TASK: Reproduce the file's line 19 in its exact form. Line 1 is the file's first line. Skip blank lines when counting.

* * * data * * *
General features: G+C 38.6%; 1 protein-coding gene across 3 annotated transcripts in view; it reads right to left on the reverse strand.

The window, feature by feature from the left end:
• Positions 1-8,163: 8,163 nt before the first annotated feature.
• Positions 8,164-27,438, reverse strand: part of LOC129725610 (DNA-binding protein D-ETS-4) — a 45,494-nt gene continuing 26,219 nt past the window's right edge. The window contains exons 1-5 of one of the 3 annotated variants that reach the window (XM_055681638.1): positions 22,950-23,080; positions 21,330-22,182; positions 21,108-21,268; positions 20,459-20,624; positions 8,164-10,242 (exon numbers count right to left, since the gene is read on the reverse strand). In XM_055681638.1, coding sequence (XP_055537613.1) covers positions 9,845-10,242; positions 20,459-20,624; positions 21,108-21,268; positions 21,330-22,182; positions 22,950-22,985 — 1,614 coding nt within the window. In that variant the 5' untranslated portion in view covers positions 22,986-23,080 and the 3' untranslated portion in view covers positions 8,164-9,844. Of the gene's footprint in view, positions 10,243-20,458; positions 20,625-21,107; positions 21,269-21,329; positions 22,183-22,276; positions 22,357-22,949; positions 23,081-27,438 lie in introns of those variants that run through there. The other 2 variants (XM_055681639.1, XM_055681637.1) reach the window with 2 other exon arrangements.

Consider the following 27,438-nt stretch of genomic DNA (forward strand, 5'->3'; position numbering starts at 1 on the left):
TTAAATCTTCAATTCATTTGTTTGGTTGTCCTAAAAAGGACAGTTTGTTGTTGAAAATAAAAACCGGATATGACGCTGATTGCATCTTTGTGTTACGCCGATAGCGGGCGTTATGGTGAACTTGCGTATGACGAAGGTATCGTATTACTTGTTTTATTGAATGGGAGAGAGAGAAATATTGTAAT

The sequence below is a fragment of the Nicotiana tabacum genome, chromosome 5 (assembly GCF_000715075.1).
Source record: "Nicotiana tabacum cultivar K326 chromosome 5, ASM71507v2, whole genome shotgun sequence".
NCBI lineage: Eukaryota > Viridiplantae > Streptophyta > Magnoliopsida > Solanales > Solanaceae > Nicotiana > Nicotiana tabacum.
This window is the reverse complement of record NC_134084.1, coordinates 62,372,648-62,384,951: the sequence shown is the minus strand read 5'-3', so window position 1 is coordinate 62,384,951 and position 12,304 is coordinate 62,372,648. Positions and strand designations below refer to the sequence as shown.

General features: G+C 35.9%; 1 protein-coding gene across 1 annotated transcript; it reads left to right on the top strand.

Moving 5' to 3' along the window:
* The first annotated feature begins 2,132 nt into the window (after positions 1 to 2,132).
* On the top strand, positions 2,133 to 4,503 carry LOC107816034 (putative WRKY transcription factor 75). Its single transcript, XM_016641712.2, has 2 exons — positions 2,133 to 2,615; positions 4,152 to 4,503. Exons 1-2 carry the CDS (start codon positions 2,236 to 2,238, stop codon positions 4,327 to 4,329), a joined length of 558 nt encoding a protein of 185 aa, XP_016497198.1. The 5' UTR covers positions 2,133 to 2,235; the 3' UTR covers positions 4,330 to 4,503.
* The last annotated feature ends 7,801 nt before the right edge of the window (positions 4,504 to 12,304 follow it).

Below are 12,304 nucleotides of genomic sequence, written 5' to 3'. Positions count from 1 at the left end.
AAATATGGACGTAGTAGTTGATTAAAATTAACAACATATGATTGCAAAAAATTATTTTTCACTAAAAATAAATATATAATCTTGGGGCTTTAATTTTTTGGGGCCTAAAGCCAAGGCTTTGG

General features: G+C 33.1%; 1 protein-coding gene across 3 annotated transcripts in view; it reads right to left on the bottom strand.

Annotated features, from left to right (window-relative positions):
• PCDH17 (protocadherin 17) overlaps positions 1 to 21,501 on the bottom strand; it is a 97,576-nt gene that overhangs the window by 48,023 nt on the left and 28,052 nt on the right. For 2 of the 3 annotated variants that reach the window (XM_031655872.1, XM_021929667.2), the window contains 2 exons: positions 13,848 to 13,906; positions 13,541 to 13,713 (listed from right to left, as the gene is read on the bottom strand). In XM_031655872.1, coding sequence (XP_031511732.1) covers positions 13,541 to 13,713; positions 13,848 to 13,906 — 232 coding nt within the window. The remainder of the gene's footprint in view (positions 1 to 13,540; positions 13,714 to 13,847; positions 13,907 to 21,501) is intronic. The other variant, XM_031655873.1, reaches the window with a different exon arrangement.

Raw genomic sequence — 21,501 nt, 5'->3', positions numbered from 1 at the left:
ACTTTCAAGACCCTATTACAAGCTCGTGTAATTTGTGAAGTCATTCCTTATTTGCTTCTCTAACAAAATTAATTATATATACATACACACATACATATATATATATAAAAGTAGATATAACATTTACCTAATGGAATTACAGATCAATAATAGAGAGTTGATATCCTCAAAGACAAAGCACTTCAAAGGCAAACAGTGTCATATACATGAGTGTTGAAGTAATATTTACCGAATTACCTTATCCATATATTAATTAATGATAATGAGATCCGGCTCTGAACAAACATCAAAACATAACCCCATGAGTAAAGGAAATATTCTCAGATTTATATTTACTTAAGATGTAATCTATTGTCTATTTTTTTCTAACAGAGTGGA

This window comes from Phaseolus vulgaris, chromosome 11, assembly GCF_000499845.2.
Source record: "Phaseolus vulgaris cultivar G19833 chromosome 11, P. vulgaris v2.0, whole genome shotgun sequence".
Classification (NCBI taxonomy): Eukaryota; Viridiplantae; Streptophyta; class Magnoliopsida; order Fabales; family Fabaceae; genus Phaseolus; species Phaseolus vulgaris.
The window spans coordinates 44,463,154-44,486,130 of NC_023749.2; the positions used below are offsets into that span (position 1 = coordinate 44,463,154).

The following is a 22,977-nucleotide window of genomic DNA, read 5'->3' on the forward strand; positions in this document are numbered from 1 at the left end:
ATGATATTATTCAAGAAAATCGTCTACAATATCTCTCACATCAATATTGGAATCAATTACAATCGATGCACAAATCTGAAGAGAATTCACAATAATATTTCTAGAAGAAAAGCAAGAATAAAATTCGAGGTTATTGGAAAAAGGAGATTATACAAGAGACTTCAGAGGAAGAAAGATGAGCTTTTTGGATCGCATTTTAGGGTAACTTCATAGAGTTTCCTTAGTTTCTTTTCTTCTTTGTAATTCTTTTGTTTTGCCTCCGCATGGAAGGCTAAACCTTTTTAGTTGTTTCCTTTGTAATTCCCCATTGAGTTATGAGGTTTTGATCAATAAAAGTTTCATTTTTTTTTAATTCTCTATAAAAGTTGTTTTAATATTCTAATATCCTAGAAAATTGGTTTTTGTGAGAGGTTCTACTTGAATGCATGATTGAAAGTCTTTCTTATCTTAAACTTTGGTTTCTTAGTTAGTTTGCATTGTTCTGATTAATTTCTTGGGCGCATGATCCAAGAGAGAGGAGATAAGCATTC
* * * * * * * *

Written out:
Annotated features, from left to right (window-relative positions):